This Sunday is Father’s Day. A day that is set aside for celebrating and honoring our fathers. Whatever your personal circumstance, there are things that we can learn from our fathers or the father figures in our lives that will help us to not only be better people but also help us to decide who we want to become and how we want to influence others. My father was a good example to me and had many characteristics that I admire. His example taught me a lot about strengthening relationships and influencing others for good. Here are a few examples of things I learned from him that have made a real difference in the way I interact with others.
I recently went to lunch with a friend who works as a therapist. We began talking about how the stories that we often tell become the reason that we become stuck or unable to move forward in obtaining those goals or objectives that we say are important to us.
He told me of a woman who met with him that insisted that she needed his help convincing her husband that he was wrong and that she was right. When he asked her in what way she wanted to be right, she responded with something like this: “He is a lazy lout.
Several years ago I was coaching an executive sales team. During the meeting, someone brought up that the salespeople in the field were struggling. The VP of Sales said something like, “I have been meaning to address that for some time. We really do need to do a better job of training our people.” I was present a couple of months later when one of the directors walked into the room before the meeting began and threw a huge three-ringed binder on the conference table as he exclaimed, “Here it is.”
As I travel around the country speaking and training people to hold potentially difficult conversations, I am frequently asked if the skills and processes which I teach can be used with one’s boss. I forcefully affirm that one can be more effective as a communicator no matter to whom they may be speaking. Many times people respond with something like, “Well, sure it works if they have had the training.”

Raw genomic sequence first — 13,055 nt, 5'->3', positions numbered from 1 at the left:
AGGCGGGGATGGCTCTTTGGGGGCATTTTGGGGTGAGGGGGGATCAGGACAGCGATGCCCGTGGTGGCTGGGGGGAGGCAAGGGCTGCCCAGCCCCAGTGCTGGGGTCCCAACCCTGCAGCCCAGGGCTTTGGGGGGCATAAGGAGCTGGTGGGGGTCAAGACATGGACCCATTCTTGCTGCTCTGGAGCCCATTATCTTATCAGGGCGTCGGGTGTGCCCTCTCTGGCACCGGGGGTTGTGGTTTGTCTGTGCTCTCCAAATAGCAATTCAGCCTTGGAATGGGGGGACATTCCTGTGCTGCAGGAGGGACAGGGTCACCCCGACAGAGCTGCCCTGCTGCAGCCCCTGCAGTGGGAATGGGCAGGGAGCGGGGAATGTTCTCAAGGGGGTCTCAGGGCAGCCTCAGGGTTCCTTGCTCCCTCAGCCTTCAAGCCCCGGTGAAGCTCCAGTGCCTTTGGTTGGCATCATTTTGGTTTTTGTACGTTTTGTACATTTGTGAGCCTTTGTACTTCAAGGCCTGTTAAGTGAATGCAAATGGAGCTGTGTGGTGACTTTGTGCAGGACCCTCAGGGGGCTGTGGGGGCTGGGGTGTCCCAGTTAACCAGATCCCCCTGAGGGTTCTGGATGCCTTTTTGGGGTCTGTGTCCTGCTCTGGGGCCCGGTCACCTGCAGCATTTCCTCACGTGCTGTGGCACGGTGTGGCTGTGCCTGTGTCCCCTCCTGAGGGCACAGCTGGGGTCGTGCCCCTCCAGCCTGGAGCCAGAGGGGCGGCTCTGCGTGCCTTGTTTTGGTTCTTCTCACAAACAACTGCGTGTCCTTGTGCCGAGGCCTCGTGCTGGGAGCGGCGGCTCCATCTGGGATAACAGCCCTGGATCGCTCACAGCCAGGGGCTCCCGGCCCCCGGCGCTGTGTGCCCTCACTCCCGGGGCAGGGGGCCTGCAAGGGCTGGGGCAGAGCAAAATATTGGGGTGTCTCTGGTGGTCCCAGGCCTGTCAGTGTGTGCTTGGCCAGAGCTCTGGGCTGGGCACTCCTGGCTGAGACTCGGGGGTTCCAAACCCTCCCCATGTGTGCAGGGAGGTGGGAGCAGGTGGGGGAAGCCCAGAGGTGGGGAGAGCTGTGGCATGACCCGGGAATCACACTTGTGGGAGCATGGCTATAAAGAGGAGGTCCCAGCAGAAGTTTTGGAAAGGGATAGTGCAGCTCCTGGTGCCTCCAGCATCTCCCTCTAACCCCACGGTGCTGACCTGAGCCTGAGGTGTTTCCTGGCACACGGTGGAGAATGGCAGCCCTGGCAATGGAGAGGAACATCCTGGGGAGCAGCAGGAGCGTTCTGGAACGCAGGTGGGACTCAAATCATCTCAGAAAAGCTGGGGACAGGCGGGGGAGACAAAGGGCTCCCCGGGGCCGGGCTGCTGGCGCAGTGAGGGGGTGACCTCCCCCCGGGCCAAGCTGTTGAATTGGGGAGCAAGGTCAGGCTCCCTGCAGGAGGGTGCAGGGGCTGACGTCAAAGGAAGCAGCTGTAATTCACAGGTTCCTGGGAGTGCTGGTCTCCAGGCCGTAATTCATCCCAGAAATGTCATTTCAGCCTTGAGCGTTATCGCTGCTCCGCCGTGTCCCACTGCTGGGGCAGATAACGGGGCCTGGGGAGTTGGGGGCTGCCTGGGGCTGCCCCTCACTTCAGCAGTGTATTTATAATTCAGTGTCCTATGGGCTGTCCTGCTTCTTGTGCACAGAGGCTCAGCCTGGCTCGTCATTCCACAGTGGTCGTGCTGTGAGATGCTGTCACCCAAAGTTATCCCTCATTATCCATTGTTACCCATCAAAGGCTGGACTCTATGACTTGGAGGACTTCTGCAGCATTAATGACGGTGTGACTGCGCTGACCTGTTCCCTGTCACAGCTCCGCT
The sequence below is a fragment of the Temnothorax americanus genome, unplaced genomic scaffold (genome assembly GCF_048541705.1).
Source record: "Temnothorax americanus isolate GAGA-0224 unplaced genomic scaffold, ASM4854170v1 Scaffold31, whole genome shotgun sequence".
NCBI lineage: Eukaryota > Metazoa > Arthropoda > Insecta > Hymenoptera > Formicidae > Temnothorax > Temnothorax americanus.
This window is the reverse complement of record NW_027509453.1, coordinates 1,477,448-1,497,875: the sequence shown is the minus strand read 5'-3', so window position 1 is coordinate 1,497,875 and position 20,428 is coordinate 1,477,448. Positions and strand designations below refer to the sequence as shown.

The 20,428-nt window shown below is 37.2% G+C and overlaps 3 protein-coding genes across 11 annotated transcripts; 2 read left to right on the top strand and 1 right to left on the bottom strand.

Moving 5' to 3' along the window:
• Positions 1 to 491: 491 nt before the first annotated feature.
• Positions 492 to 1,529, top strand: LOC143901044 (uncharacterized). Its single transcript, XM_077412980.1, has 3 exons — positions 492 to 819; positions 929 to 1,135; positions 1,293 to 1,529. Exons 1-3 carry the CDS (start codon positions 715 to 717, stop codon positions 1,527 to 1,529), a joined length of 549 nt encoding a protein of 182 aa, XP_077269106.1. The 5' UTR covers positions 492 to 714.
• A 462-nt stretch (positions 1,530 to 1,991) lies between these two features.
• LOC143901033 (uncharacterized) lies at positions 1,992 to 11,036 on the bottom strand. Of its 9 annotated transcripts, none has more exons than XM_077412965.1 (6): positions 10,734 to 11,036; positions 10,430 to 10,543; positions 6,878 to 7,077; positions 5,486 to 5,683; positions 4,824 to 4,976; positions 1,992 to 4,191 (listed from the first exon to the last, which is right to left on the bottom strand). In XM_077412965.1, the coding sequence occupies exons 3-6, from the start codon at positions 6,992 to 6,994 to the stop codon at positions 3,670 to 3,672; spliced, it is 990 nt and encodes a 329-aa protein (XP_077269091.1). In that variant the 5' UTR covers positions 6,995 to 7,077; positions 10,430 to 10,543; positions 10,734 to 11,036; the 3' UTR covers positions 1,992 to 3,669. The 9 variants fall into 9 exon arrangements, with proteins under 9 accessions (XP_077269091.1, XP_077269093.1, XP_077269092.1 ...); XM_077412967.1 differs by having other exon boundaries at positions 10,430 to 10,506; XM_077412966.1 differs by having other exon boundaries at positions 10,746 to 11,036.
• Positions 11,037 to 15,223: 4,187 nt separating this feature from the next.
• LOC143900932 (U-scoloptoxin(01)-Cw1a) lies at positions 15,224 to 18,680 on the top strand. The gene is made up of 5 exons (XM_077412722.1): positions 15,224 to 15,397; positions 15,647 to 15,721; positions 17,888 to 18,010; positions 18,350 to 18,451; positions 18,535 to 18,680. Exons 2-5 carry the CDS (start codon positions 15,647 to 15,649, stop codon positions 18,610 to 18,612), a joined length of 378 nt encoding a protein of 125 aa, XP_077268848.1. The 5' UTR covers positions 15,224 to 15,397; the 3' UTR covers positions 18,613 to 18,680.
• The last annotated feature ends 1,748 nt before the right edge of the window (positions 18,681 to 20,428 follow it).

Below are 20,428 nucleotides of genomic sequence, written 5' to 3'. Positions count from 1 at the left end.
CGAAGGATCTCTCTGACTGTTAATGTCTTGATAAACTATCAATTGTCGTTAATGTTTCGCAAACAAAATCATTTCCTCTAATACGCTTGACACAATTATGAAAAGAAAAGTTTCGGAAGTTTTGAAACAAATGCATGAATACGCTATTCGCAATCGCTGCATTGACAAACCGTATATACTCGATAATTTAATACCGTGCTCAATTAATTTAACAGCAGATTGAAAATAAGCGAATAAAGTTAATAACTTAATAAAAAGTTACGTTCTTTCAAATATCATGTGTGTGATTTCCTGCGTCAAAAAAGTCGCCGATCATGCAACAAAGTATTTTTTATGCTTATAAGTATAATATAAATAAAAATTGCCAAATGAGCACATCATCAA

The summer between the second and third year of law school is the most important for finding a job after graduation. I was fortunate to secure a fantastic internship with a law firm that specialized in disaster litigation in the Western United States. I learned a lot during that summer and really enjoyed my experience. However, my supervising attorney severely lacked the communication skills fitting someone of his position. One of the most demeaning things he did was to refer to me as “Dumb - - - -.” He used this disparaging term any time he addressed me. After enduring...
During the last several weeks, I had the opportunity to speak to a wonderful group of leaders at a very large company in the Midwestern United States about how to increase innovation through collaboration. This singular organization is trying to change its culture by involving its individual associates in making a difference to the success of their business by improving any process that directly impacts their customers. Such an endeavor is not only admirable, but absolutely essential to their future viability in the marketplace.
Any change of this magnitude is always fraught with challenges because people often meet change with resistance....